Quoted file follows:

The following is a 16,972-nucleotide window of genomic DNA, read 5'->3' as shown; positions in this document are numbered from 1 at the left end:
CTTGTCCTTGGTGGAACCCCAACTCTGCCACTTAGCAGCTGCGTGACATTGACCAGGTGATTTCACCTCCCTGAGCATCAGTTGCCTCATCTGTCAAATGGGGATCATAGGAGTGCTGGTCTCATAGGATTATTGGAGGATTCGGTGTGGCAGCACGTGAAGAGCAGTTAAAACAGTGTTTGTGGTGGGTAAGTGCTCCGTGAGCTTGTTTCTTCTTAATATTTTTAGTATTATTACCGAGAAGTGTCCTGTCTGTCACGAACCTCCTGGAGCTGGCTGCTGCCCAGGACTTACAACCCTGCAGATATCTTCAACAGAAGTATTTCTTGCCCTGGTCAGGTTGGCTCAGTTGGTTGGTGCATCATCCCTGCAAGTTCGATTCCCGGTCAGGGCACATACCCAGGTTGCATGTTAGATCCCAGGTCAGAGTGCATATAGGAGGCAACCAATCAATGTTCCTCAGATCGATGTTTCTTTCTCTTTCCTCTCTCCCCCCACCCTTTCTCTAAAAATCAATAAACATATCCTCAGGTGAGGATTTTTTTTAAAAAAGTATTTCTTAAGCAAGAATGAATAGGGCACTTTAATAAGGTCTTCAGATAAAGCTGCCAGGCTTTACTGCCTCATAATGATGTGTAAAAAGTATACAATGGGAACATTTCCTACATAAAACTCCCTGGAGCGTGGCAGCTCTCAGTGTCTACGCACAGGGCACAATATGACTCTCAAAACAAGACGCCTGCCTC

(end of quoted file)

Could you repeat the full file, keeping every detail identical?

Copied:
The following is a 16,972-nucleotide window of genomic DNA, read 5'->3' as shown; positions in this document are numbered from 1 at the left end:
CTTGTCCTTGGTGGAACCCCAACTCTGCCACTTAGCAGCTGCGTGACATTGACCAGGTGATTTCACCTCCCTGAGCATCAGTTGCCTCATCTGTCAAATGGGGATCATAGGAGTGCTGGTCTCATAGGATTATTGGAGGATTCGGTGTGGCAGCACGTGAAGAGCAGTTAAAACAGTGTTTGTGGTGGGTAAGTGCTCCGTGAGCTTGTTTCTTCTTAATATTTTTAGTATTATTACCGAGAAGTGTCCTGTCTGTCACGAACCTCCTGGAGCTGGCTGCTGCCCAGGACTTACAACCCTGCAGATATCTTCAACAGAAGTATTTCTTGCCCTGGTCAGGTTGGCTCAGTTGGTTGGTGCATCATCCCTGCAAGTTCGATTCCCGGTCAGGGCACATACCCAGGTTGCATGTTAGATCCCAGGTCAGAGTGCATATAGGAGGCAACCAATCAATGTTCCTCAGATCGATGTTTCTTTCTCTTTCCTCTCTCCCCCCACCCTTTCTCTAAAAATCAATAAACATATCCTCAGGTGAGGATTTTTTTTAAAAAAGTATTTCTTAAGCAAGAATGAATAGGGCACTTTAATAAGGTCTTCAGATAAAGCTGCCAGGCTTTACTGCCTCATAATGATGTGTAAAAAGTATACAATGGGAACATTTCCTACATAAAACTCCCTGGAGCGTGGCAGCTCTCAGTGTCTACGCACAGGGCACAATATGACTCTCAAAACAAGACGCCTGCCTC